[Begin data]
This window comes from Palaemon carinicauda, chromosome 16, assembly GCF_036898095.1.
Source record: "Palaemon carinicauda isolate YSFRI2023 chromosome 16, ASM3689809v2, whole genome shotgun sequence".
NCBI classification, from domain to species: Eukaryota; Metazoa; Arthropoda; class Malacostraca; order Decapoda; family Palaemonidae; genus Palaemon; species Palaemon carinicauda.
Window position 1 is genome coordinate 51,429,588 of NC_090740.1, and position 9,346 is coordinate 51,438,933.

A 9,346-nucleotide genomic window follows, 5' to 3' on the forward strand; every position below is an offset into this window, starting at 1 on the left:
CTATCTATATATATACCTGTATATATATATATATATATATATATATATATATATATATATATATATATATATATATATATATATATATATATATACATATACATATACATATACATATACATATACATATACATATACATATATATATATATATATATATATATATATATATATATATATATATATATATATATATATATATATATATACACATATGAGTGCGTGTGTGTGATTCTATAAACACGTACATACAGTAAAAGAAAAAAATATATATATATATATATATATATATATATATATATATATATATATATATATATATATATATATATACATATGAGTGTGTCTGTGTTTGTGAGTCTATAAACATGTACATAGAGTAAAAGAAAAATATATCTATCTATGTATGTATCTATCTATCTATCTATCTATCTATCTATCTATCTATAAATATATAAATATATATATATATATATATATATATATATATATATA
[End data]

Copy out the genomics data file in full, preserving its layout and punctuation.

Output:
This window comes from Palaemon carinicauda, chromosome 16, assembly GCF_036898095.1.
Source record: "Palaemon carinicauda isolate YSFRI2023 chromosome 16, ASM3689809v2, whole genome shotgun sequence".
NCBI classification, from domain to species: Eukaryota; Metazoa; Arthropoda; class Malacostraca; order Decapoda; family Palaemonidae; genus Palaemon; species Palaemon carinicauda.
Window position 1 is genome coordinate 51,429,588 of NC_090740.1, and position 9,346 is coordinate 51,438,933.

A 9,346-nucleotide genomic window follows, 5' to 3' on the forward strand; every position below is an offset into this window, starting at 1 on the left:
CTATCTATATATATACCTGTATATATATATATATATATATATATATATATATATATATATATATATATATATATATATATATATATATATATATACATATACATATACATATACATATACATATACATATACATATACATATATATATATATATATATATATATATATATATATATATATATATATATATATATATATATATATATATACACATATGAGTGCGTGTGTGTGATTCTATAAACACGTACATACAGTAAAAGAAAAAAATATATATATATATATATATATATATATATATATATATATATATATATATATATATATATATATATACATATGAGTGTGTCTGTGTTTGTGAGTCTATAAACATGTACATAGAGTAAAAGAAAAATATATCTATCTATGTATGTATCTATCTATCTATCTATCTATCTATCTATCTATCTATAAATATATAAATATATATATATATATATATATATATATATATATATA